The other Shin Sung big bore rifles are the Career 707 9mm Ultra and the Career Fire 201 9mm. The Career 707 9mm Ultra is a multishot, magazine fed airgun, which makes it unique amongst the big bores. The advantage of this feature is obvious, multiple shots on tap can be a big plus when a fast follow up is required, the down side is that the recommended ammo for this gun is limited to the 77 grain eu jin pellets. The six shot magazine is advanced and the pellets chambered via a lever action, which makes for a very fast cycling rifle. This gun has a dual reservoir with an integrated pressure gauge, and unlike the Dragonslayer and the 909, the power is adjustable. One of the features I like about the 707 is that the prospective owner can order it with a variety of stock designs and in a nicely figured Asian hardwood or a laminate stock. I like the Monte Carlo stock with the straight cocking lever, finding the laminate stock too heavy for a hunting gun that will be carried over long distances…. but to each his own.  The second of the 9mm rifles is the Career Fire 201S which is a single-shot rifle. This gun is tolerant of a wide variety of ammunition, and even though it’s a single shot, can be quickly loaded and brought into play. This gun can be shot in either low or high power mode (100 – 180 fpe), which is convenient when the gun will be used for both small and large game as the low power setting conserves air when you’ll be getting in a lot of shooting, and the high power reduces the number of shots but produces heavy impact on larger game!

The Sam Yang Big Bore 909

The Sam Yang Big Bore 909 is currently available in .45. This is one of the earliest production large bore airguns on the market and still going strong. The Big Bore 909 is a single shot rifle loaded via a port in the receiver that is accessed by a sliding cover and a separate bolt action which cocks the rifle. This setup works fine but is not as fast cycling as the Dragonslayers side cocking mechanism. The 909 is a bit lighter than the Dragonslayer weighing in at a bit over seven pounds with an overall Length of 42 inches. It has a double tube reservoir that fills to 3000 PSI, yielding 7 full power shots and a power output of around 200 fpe. The gun is filled via a loading port as the muzzle end of the rifle, using a fill probe that comes with the gun. Even though aesthetically this gun does not appeal to me as much as the Dragonslayer, it is well balanced and comes to the shoulder quickly and naturally. The Bigbore 909 also offers a few significant advantages which should be considered; it is more powerful than the Dragonslayer out of the box, there are a few airgun smiths around that can modify it to further increase power, and it is the least expensive of the big bore rifles on the market. This gun is probably the better selection if the primary use will be hogs or deer sized game. I shot a large bodied whitetail buck with this gun at almost 50 yards, and the 200 grain bullet penetrated to the off shoulder. This gun has proven effective on feral hogs, and predators, and is a great way to get into big bore hunting on a budget.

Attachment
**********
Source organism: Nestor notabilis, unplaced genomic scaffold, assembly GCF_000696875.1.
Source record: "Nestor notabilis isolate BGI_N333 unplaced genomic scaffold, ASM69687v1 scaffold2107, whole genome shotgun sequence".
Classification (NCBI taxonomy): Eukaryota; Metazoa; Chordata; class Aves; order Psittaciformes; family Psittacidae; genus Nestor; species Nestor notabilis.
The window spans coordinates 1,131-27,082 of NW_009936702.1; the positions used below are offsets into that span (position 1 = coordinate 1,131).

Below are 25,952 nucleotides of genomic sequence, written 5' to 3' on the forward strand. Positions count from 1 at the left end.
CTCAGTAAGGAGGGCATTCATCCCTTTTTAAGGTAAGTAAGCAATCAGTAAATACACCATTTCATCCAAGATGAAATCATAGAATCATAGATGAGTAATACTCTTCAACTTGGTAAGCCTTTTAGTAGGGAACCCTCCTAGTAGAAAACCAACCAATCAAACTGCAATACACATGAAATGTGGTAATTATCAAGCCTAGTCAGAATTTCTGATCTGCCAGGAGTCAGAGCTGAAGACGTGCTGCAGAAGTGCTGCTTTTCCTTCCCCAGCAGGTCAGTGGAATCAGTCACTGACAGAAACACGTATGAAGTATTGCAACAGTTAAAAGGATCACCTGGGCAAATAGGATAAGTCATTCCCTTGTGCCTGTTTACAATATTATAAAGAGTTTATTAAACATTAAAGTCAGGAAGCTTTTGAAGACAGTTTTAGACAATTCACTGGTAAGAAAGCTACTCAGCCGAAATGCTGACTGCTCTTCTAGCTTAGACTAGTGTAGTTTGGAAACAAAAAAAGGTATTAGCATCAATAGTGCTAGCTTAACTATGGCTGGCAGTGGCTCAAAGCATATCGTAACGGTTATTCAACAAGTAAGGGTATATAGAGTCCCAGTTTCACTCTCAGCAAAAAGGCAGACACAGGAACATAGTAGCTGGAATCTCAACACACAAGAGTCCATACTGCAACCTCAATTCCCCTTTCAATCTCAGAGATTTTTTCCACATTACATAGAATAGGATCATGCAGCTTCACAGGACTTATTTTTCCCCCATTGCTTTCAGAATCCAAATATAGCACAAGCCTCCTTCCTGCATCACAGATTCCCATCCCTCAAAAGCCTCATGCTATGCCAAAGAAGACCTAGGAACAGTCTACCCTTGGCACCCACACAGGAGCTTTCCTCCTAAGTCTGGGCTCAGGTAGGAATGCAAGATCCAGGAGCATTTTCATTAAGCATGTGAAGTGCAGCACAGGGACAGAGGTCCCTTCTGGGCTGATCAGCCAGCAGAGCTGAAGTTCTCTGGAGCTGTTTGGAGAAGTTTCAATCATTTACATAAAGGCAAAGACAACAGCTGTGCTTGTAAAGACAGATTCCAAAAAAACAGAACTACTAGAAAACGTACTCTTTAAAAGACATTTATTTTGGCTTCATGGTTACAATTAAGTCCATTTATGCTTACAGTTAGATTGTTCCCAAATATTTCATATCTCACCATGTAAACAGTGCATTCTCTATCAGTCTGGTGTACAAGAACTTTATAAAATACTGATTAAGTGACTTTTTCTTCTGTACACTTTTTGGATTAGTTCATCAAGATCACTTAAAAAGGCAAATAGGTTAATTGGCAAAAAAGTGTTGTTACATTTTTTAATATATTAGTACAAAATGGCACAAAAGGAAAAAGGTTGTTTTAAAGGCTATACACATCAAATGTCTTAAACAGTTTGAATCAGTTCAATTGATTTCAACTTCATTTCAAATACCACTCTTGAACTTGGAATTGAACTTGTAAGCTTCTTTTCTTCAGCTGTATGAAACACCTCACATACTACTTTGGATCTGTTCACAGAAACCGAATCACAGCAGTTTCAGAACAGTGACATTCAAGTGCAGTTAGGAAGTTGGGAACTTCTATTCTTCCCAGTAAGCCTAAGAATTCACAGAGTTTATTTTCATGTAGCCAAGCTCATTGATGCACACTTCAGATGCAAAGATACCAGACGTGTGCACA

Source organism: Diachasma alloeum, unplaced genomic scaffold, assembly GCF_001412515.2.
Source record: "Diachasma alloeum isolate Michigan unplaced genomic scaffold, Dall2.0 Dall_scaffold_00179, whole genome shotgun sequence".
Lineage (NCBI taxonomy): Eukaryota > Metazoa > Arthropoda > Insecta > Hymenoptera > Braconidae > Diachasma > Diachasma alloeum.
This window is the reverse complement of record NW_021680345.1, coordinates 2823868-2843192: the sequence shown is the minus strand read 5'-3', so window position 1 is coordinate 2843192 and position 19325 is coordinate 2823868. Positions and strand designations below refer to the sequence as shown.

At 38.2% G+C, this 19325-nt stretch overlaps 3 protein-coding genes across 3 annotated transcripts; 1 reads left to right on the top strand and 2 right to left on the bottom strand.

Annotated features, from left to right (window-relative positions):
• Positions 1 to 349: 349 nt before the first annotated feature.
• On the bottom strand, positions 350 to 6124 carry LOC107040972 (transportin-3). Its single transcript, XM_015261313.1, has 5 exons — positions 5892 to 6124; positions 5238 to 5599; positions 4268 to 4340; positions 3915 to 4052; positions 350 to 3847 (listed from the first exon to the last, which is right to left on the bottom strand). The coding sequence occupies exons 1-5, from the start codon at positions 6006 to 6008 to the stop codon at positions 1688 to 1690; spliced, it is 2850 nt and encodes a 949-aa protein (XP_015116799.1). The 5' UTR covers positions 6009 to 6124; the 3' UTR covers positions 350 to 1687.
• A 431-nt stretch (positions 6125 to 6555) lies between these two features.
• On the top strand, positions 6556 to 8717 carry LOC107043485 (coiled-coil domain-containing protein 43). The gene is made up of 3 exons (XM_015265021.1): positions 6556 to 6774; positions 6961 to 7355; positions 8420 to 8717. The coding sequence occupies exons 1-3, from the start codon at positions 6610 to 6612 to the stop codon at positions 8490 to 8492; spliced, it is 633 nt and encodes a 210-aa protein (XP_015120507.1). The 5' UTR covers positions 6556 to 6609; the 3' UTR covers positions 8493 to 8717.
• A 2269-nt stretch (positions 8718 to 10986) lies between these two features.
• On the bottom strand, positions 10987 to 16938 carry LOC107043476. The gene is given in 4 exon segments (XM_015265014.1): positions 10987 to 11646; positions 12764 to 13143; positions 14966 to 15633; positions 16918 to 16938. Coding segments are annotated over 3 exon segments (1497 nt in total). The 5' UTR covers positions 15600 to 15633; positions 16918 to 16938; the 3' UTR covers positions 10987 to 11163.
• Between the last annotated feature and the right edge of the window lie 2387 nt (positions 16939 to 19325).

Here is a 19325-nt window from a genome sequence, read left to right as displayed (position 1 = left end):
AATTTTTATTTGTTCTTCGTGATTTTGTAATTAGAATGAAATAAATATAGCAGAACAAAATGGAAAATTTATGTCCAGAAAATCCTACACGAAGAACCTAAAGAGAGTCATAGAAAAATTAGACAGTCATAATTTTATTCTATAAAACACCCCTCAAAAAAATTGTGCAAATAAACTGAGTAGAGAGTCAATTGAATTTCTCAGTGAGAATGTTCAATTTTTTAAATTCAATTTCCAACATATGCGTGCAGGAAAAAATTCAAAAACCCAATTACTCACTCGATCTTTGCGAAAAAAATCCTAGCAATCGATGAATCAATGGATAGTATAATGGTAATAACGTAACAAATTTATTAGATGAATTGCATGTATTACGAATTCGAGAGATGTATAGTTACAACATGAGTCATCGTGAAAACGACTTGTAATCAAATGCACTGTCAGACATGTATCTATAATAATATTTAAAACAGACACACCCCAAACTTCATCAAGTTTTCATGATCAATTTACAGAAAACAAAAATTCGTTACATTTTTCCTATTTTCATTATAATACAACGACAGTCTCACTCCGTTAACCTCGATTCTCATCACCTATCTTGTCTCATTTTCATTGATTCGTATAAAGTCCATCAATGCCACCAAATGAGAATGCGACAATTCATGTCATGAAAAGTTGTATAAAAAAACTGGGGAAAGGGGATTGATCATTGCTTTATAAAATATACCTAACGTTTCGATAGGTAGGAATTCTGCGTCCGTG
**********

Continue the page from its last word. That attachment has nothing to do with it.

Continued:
Ammunition

Airguns are a lot more finicky about ammunition than firearms as a rule, so it makes sense to try a few different bullets to find the one that works the best in your specific gun. There are a variety of bullet weights and shapes available to the big bore airgun hunter. You can use pellets that are made to order for these guns; I shoot the 170, 200, and 220 grain versions through the 909.  You can use bullets that are made for muzzle loaders, which opens many options, or if so inclined you can also caste your own bullets. As mentioned, for the Career 707 the bullets are limited to the 77 grain Eu Jin, but the Fire 201 can shoot a much wider range of bullets, including cast bullets made for automatic pistols. For the Dragonslayer, the TC and Hornaday 190 grain roundball works very well, as it does everything I want with respect to accuracy and terminal performance.

Big Bore Hunting

So now you have your big bore airgun, what are you going to do with it? Actually, these guns are quite versatile and can be used for small, medium and large game. Depending on where you live, hunting for feral hogs, exotics, deer, and turkey is often legal (check your states game laws). And in many more venues coyote, bobcats, fox, raccoons, woodchucks, nutria, and crows are fair game. The reason I like to use these guns to hunt is that they maximize the challenge, necessitating that the hunter hones their field craft and close the range with his quarry, it is very similar to bow hunting in this respect. Then there are practical reasons related to the relatively limited carrying range and low noise generated by these airarms. A big bore airgun can be used in areas where a firearm would be too loud or carry too far. The other aspect that can’t be denied, these guns are a blast to shoot!